Significant further efforts and multiple research groups are needed to help us build a research community that shares these important goals.
A second important area of research involves the extraction and representation of cancer phenotypes from electronic health records. Stage, tumor extent, recurrence, response to therapy, and outcome are important phenotypic variables that we need to reliably extract from an increasingly complex electronic health record for every cancer patient. But less common phenotypes could also produce valuable insights. Why do some high risk lesions advance to invasive cancers while others regress? Why are some cancers multifocal? Are there differences between heritable and sporadic cancers that tell us more about the molecular drivers? What genomic profiles are associated with metastasis to specific organ systems? Big Data and datamining approaches to these kinds of questions will rely on detailed phenotypic data that is not systematically collected at the present time.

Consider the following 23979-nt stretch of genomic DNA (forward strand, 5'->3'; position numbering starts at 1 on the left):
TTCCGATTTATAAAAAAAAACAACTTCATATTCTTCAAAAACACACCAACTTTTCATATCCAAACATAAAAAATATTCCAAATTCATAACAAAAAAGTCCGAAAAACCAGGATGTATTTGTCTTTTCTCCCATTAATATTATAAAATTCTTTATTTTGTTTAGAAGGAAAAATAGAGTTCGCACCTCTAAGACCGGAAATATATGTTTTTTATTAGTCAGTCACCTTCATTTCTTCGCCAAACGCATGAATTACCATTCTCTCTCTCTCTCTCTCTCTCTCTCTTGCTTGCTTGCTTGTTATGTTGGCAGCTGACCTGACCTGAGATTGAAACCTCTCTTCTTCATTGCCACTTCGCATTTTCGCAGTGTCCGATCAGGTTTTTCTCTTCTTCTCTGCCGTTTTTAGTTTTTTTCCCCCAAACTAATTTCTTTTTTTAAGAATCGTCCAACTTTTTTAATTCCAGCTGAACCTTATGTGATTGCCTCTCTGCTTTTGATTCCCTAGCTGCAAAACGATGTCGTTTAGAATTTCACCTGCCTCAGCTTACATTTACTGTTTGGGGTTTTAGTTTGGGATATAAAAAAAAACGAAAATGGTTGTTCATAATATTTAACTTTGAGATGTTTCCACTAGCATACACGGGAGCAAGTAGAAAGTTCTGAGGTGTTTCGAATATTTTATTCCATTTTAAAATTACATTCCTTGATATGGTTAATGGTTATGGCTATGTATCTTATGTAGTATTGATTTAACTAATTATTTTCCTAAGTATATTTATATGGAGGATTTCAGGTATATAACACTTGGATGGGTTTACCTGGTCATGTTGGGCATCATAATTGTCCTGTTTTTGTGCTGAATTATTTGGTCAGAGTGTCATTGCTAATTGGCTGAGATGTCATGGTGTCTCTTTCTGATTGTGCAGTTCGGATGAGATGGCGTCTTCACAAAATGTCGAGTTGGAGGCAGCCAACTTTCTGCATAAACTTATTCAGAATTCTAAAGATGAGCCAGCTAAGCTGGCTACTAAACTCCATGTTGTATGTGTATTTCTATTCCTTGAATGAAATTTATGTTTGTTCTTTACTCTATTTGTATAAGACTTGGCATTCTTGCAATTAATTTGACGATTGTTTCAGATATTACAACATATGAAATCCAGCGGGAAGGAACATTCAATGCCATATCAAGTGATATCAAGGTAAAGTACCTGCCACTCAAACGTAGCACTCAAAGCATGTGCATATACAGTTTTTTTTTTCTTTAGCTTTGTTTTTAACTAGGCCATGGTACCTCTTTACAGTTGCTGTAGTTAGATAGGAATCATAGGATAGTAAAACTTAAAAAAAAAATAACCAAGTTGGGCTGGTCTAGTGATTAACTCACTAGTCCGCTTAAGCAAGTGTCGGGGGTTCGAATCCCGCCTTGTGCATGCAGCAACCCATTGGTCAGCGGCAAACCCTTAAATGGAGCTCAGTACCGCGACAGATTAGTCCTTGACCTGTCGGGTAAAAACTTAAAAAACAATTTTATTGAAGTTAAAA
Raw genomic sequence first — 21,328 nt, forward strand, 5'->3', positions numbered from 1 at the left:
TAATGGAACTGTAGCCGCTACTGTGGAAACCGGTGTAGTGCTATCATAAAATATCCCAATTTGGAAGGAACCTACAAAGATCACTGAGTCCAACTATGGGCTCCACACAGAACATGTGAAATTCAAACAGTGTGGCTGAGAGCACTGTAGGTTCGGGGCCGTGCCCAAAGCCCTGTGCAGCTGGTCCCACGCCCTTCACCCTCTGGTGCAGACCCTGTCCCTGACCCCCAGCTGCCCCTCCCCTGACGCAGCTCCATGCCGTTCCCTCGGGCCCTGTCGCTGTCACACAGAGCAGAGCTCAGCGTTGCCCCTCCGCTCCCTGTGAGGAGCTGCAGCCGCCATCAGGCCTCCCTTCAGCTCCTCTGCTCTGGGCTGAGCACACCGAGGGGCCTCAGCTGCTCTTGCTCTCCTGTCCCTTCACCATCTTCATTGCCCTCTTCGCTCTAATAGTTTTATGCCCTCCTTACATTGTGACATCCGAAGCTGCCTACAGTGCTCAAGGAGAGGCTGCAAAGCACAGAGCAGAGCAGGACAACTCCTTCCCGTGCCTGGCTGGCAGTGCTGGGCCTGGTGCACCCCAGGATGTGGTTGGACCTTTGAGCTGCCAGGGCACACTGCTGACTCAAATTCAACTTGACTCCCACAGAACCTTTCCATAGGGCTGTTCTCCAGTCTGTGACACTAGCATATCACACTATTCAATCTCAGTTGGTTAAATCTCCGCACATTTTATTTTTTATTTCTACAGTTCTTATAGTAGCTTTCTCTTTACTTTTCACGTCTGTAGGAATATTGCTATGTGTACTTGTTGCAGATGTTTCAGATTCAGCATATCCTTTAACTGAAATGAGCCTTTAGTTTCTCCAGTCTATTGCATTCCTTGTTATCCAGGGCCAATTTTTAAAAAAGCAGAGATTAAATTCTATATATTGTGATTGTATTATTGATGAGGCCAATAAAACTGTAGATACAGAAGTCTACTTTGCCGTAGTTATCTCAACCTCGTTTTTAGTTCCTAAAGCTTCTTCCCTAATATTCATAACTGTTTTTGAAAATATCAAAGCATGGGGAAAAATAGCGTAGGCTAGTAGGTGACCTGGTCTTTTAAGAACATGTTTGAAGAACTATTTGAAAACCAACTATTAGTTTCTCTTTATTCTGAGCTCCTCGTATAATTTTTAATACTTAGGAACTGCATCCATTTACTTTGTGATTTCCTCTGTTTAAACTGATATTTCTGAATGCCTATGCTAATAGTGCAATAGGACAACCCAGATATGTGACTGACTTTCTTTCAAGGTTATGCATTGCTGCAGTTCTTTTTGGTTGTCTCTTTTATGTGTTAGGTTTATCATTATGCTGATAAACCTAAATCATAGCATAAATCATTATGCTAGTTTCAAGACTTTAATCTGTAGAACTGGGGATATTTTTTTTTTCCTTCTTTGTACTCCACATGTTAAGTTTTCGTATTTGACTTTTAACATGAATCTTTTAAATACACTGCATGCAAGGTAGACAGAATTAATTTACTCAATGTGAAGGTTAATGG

As a first step, it will be critical to adequately represent our current understanding of cancer phenotypes. Fortunately, many advances in phenotype representation have been made over the past decade. The Human Phenotype Ontology and the Monarch Initiative are two examples that provide a wealth of methodologic guidance. Similar efforts are needed to develop computable cancer phenotypes. At the same time, phenotype extraction methods must be developed that leverage natural language processing to identify and represent key variables from the electronic health record. The Cancer Deep Phenoytpe Extraction (DeepPhe) project,* a collaboration of University of Pittsburgh and Boston Children’s Hospital, is one example of a project that blends ontology-based phenotype representation with state-of-the-art phenotype extraction methods. Significant further efforts and multiple research groups are needed to help us build a research community that shares these important goals.